The "New" Kind of School
I recently met Barbara Brueggemann and was overtaken with delight.
Barbara is the Head of School at George Washington University's Online High School (or GWUOHS), an online, private high school that focuses on delivering an individualized college preparatory program for high school students.
An educator with systems thinking strengths and humanistic inspiration, Barbara explained to me and a colleague how the GWUOHS Journey Symposium was a synchronized class that assisted students in the reflective exercises around understanding the student’s personal identity, or "gifts." The way a student interprets their life experiences affects their world view and identity, she said. The Journey Symposium begins in the 9th grade and is a constant part of the self-learning, high school process at GWUOHS. What a way to ensure personal development by allowing self-awareness to fuel learning!, I thought.
As I write this piece about a system born amidst the rubble of educational initiatives, I am still glowing about the day that I spent with Barbara. There is a pulse of positivity in this "new" kind of school. It is not an old recipe, but it very much could be the right direction for many learner-types.
A 2011 article published in the Academy of Educational Leadership Journal, Songtao Mo of Purdue University discussed recent thoughts and findings concerning learner-engagement potential in online teaching. Mo wrote that a learner-focus initiative can be achieved online and in hybrid environments bolstering content and community connectedness.
The flame of intellectual curiosity dampens all too quickly for our youth today. The learning environments and cultures that educators and our educational system create either add kerosene or water to a student’s fire.
Our American high schools presently face a series of problems—overcrowded classrooms; outdated curriculums; overworked and underpaid teachers; random acts of violence by troubled students. These problems have prompted many parents to turn to charter schools to educate their children. In Washington, D.C., 40 percent of children are actually in charter schools, according to the Washington Post.
As a profession, teaching has also been quite affected by the learning environments and cultures of the educational system. In Rhode Island, a teacher who has logged 20 years of service today would still have to work until the age of 76 to collect a pension, according to the National Conference of State Legislatures.
There are teachers who do care and many of them are still working hard every day to teach our children—I have seven family members who represent this group. I'm not sure whether the best teachers can thrive in educational cultures that muck up the learning environment. Many theorists suspect that starting anew is cinch—easy as eating pie. They are incorrect. It takes a mission, a system, and a cohesive group of believers.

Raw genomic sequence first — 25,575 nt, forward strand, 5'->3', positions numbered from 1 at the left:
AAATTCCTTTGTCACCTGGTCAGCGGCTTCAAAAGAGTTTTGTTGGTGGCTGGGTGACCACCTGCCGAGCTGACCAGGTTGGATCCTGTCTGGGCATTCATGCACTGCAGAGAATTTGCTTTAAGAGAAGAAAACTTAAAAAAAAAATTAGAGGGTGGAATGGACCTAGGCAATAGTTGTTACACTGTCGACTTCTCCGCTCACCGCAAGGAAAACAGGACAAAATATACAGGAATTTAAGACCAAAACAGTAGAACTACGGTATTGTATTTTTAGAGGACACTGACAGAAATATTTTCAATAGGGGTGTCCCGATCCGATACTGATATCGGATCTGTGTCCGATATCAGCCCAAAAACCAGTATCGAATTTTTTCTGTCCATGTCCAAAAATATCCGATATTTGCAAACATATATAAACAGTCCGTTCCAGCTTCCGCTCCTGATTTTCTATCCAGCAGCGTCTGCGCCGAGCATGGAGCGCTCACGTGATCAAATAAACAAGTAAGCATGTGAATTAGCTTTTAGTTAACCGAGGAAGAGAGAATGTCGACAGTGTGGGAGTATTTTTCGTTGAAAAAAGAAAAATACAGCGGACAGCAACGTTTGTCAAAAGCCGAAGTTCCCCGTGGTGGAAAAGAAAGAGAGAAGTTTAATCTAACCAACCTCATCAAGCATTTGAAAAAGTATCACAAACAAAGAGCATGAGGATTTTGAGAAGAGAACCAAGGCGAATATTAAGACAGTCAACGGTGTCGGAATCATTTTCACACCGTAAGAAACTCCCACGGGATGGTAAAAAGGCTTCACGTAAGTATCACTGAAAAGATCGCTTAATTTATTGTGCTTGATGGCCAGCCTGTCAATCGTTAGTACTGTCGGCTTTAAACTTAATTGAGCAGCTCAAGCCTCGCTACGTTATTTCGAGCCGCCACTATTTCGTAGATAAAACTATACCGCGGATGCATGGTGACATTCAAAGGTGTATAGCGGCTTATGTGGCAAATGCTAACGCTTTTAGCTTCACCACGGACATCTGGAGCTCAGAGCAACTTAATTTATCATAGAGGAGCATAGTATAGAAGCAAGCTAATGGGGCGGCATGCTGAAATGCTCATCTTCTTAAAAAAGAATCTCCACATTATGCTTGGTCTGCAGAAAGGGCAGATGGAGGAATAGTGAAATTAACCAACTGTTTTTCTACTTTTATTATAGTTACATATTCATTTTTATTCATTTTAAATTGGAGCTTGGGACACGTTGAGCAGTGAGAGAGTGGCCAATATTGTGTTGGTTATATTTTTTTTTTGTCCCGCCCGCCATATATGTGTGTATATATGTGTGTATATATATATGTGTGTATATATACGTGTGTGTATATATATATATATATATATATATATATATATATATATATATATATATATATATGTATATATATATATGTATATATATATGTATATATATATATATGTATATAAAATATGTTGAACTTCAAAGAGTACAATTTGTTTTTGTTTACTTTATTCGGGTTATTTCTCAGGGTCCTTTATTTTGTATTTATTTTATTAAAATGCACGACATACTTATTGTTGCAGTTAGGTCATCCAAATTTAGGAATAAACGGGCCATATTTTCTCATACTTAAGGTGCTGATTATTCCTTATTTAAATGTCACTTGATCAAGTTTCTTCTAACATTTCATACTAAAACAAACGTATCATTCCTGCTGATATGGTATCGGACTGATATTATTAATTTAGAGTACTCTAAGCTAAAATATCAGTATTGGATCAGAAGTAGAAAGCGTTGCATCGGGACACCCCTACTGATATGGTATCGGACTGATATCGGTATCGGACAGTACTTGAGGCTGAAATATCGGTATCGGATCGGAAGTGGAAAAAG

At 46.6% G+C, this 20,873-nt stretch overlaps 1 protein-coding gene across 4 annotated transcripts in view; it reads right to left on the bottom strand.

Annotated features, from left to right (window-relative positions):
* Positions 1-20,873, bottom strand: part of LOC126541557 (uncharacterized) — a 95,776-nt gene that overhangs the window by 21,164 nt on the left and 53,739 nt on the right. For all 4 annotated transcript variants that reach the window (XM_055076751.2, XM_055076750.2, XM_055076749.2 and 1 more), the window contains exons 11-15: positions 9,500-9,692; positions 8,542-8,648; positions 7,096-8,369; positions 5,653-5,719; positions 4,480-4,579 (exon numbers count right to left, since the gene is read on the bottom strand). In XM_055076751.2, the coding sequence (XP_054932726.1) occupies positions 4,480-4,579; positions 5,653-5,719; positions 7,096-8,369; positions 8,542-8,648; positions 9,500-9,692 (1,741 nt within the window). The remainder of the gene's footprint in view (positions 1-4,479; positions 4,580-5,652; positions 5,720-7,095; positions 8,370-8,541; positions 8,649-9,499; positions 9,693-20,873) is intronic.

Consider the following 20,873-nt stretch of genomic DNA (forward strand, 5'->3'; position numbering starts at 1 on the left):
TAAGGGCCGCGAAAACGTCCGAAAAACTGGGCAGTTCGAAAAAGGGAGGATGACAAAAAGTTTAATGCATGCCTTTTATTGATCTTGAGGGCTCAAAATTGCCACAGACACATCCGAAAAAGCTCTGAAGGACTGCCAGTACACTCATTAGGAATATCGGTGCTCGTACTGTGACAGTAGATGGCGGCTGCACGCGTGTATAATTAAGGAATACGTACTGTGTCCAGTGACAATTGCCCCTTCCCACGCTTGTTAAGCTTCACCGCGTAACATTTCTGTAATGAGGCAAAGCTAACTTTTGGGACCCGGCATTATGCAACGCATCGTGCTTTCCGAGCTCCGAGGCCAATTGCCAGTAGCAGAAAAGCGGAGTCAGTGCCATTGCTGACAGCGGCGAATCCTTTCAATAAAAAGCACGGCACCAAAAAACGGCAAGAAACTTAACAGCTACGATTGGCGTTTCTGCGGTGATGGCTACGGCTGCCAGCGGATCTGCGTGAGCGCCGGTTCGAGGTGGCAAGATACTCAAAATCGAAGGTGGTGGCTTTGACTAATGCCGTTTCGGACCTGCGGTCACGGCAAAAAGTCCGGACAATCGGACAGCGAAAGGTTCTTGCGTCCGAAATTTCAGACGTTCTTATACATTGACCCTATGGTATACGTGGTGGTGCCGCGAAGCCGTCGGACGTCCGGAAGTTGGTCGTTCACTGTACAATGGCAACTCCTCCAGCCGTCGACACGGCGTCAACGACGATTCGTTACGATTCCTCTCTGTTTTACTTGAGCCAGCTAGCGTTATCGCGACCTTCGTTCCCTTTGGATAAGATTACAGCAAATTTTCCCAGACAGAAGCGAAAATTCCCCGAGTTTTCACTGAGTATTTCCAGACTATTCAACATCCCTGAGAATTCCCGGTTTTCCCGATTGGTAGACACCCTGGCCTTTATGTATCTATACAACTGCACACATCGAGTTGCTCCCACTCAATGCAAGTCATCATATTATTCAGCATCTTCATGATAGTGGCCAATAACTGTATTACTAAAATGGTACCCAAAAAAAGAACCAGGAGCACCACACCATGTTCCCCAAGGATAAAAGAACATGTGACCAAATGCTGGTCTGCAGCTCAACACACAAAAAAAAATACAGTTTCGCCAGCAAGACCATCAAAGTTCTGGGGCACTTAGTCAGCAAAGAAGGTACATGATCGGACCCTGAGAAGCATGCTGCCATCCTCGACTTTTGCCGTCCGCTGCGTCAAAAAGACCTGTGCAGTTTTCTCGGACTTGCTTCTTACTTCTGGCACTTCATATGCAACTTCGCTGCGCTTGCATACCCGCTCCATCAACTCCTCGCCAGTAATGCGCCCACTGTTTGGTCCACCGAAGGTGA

With these factors swirling around as both evidence of the problem and influencers for innovating “new” ways to teach our high school children, it is no wonder why Stanford University also launched an online learning program, like GWUOHS. Stanford’s University’s program even espouses the community underpinnings of the discussions online rather than a "students learning in isolation" statement.
Like Barbara, educator Katie Salen—who we first mentioned in a November post—is also transforming our K-12 education system into a dynamic learning environment through her online school, Quest to Learn. Through games and interactive projects, Salen's created conditions for children to learn about the systemic nature of our world and the problems we face in order to become designers of the future in a globally-networked world.
Barbara said GWUOHS is striving for the same thing.
GWUOHS "aims to prepare students beyond what they can achieve in traditional schools by providing an individualized education attuned to their own needs and goals through regular support of nurturing teachers and college counselors," Barbara wrote on the GWUOHS website.
Hats off to you, Barbara. Your work in brick-and-mortar private schools prior to your arrival at GWUOHS adds a dimension to your “take” on online learning and supplemental “learning journeys” that you are building into your programs.
GWUOHS is proof that, in the heart of our nation, there is renewed hope for innovation in education.